Both pistols have cut checkering on the front strap, but the DW is more aggressive.
    I guess I can tolerate thin grips if the checkering on the front strap is moderate.

    As a reference, a Generation 2 (no finger groves) Glock 19/23 is just about perfect.
    A Kahr P9 feels too thin.
    No internal lock or magazine disconnect on my pistols!

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    All will depend on "hand size" and personal preference.

    I will add this bit of 1911 grip info. If you opt for thin grips you will need to change out your grip screw bushings to thin grip bushings.

    Once you have switched out your grip screw bushings you can keep those thin grip bushings installed and they will be fine with either thin or thicker grips.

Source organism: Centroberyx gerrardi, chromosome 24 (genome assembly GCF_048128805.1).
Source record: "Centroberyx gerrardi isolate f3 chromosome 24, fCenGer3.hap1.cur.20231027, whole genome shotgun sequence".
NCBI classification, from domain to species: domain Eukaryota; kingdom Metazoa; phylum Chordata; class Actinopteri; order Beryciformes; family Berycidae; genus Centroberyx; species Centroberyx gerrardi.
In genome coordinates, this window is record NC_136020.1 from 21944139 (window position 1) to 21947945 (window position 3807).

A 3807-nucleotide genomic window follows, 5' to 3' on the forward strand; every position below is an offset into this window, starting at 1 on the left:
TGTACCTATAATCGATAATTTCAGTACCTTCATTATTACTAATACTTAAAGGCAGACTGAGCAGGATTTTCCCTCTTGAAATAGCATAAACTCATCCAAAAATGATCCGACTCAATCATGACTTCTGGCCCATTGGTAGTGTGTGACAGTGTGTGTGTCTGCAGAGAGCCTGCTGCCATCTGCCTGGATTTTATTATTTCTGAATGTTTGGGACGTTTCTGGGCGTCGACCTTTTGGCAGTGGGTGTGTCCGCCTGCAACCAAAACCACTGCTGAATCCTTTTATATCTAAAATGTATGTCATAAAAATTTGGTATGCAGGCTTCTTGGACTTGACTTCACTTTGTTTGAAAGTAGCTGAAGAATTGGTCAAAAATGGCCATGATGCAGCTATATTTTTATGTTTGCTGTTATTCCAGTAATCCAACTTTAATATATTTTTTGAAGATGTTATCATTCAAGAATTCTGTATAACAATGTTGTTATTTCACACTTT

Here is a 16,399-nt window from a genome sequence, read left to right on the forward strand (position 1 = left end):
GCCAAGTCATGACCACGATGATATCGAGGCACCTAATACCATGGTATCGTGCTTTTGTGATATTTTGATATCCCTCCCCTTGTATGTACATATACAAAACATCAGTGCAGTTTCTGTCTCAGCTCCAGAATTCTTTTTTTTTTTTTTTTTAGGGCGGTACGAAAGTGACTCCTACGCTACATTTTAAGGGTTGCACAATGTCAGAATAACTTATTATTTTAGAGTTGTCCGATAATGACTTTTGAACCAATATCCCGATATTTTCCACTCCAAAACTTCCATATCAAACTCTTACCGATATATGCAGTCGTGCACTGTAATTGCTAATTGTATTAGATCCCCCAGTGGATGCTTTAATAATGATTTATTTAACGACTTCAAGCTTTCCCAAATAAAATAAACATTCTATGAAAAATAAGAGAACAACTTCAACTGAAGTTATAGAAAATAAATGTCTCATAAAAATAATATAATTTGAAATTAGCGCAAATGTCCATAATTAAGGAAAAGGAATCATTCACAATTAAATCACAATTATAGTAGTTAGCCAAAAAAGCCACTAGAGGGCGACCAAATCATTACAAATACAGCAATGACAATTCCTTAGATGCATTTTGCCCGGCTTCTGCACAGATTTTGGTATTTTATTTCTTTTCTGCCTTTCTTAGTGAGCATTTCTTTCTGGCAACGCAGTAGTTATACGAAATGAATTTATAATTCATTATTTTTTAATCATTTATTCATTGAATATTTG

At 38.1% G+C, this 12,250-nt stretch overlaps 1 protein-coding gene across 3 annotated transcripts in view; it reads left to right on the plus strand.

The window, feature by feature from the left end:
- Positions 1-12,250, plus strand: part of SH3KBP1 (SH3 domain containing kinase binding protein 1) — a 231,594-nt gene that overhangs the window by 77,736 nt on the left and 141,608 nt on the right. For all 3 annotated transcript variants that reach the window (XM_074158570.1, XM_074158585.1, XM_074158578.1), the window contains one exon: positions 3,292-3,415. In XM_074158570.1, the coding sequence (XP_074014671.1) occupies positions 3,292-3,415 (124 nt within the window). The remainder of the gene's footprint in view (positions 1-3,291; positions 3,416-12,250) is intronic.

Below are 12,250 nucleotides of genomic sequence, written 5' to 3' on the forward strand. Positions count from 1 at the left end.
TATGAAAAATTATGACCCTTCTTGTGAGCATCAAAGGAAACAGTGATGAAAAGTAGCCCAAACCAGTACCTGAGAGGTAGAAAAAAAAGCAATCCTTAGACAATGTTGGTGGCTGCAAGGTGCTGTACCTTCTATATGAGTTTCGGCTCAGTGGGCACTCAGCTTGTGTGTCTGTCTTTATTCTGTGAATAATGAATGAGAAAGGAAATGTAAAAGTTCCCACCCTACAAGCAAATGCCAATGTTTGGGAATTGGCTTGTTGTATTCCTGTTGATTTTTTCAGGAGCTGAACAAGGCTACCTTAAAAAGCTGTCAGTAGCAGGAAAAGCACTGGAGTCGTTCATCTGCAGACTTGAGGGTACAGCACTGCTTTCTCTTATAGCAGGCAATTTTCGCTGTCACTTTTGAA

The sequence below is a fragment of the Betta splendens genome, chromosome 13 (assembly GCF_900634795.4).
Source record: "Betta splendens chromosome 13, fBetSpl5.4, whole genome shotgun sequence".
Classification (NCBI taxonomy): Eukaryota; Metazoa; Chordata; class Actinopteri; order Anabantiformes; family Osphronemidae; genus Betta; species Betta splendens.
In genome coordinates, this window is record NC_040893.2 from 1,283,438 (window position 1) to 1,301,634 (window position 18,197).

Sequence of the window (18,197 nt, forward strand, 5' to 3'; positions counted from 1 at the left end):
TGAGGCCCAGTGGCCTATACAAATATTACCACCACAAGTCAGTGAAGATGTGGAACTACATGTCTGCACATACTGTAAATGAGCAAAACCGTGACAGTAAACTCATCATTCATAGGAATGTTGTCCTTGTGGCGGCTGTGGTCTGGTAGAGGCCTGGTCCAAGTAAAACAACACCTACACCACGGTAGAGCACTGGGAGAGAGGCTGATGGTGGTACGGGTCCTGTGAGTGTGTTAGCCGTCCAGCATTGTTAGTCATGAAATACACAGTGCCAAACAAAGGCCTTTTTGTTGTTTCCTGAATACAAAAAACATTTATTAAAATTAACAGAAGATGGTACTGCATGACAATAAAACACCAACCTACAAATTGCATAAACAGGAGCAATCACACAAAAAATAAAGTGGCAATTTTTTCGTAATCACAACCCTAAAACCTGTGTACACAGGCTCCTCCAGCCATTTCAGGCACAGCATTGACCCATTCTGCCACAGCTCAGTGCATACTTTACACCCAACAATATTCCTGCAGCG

If your existing grip screw bushings are tight and in good condition you can CAREFULLY file them down in height. When you do that you will lose the screw slot.
    That doesn't really matter though since you do not normally ever remove them.

    If you DO ever need to remove them the easiest way to do it if there is no screw slot is just to grab them with a vise grips and turn them out.

    The Steel used for the grip screw bushings is intentionally softer Steel so that removing them does not strip the threads in the frame.

    Sometimes they are staked in and sometimes they are set in with Loc-Tite.

    If your frame is Aluminum alloy then that is a whole different story and you need to remove them in a different way that I will not get into here.